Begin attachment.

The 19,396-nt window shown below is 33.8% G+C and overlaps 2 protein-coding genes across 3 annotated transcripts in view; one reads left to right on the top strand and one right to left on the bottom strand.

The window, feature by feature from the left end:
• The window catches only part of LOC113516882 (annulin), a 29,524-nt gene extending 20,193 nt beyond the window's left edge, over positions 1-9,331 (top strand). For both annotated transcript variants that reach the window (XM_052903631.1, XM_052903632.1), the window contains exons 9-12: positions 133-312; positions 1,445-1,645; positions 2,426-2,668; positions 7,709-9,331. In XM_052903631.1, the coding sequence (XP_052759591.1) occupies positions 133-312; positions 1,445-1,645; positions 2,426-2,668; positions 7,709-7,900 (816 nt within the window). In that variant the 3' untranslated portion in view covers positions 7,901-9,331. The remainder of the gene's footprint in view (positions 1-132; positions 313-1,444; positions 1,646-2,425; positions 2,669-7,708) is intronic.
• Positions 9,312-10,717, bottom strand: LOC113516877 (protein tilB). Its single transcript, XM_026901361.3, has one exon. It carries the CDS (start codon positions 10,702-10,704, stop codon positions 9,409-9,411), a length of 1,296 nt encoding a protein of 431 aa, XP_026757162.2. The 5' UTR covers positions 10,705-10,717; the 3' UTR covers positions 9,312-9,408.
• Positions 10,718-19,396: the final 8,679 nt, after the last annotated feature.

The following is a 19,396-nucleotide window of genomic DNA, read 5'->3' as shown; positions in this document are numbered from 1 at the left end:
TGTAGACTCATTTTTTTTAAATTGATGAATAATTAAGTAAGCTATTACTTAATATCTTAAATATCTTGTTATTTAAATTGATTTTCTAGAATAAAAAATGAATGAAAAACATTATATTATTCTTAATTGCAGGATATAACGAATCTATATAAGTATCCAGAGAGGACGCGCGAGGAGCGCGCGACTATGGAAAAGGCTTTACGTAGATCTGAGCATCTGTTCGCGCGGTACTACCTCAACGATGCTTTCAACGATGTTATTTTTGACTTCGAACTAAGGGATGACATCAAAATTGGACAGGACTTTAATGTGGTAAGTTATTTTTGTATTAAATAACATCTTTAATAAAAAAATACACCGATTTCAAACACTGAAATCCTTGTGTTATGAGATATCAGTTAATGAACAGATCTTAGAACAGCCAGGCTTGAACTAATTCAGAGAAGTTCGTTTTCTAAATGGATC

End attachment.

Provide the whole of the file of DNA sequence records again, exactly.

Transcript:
The 19,396-nt window shown below is 33.8% G+C and overlaps 2 protein-coding genes across 3 annotated transcripts in view; one reads left to right on the top strand and one right to left on the bottom strand.

The window, feature by feature from the left end:
• The window catches only part of LOC113516882 (annulin), a 29,524-nt gene extending 20,193 nt beyond the window's left edge, over positions 1-9,331 (top strand). For both annotated transcript variants that reach the window (XM_052903631.1, XM_052903632.1), the window contains exons 9-12: positions 133-312; positions 1,445-1,645; positions 2,426-2,668; positions 7,709-9,331. In XM_052903631.1, the coding sequence (XP_052759591.1) occupies positions 133-312; positions 1,445-1,645; positions 2,426-2,668; positions 7,709-7,900 (816 nt within the window). In that variant the 3' untranslated portion in view covers positions 7,901-9,331. The remainder of the gene's footprint in view (positions 1-132; positions 313-1,444; positions 1,646-2,425; positions 2,669-7,708) is intronic.
• Positions 9,312-10,717, bottom strand: LOC113516877 (protein tilB). Its single transcript, XM_026901361.3, has one exon. It carries the CDS (start codon positions 10,702-10,704, stop codon positions 9,409-9,411), a length of 1,296 nt encoding a protein of 431 aa, XP_026757162.2. The 5' UTR covers positions 10,705-10,717; the 3' UTR covers positions 9,312-9,408.
• Positions 10,718-19,396: the final 8,679 nt, after the last annotated feature.

The following is a 19,396-nucleotide window of genomic DNA, read 5'->3' as shown; positions in this document are numbered from 1 at the left end:
TGTAGACTCATTTTTTTTAAATTGATGAATAATTAAGTAAGCTATTACTTAATATCTTAAATATCTTGTTATTTAAATTGATTTTCTAGAATAAAAAATGAATGAAAAACATTATATTATTCTTAATTGCAGGATATAACGAATCTATATAAGTATCCAGAGAGGACGCGCGAGGAGCGCGCGACTATGGAAAAGGCTTTACGTAGATCTGAGCATCTGTTCGCGCGGTACTACCTCAACGATGCTTTCAACGATGTTATTTTTGACTTCGAACTAAGGGATGACATCAAAATTGGACAGGACTTTAATGTGGTAAGTTATTTTTGTATTAAATAACATCTTTAATAAAAAAATACACCGATTTCAAACACTGAAATCCTTGTGTTATGAGATATCAGTTAATGAACAGATCTTAGAACAGCCAGGCTTGAACTAATTCAGAGAAGTTCGTTTTCTAAATGGATC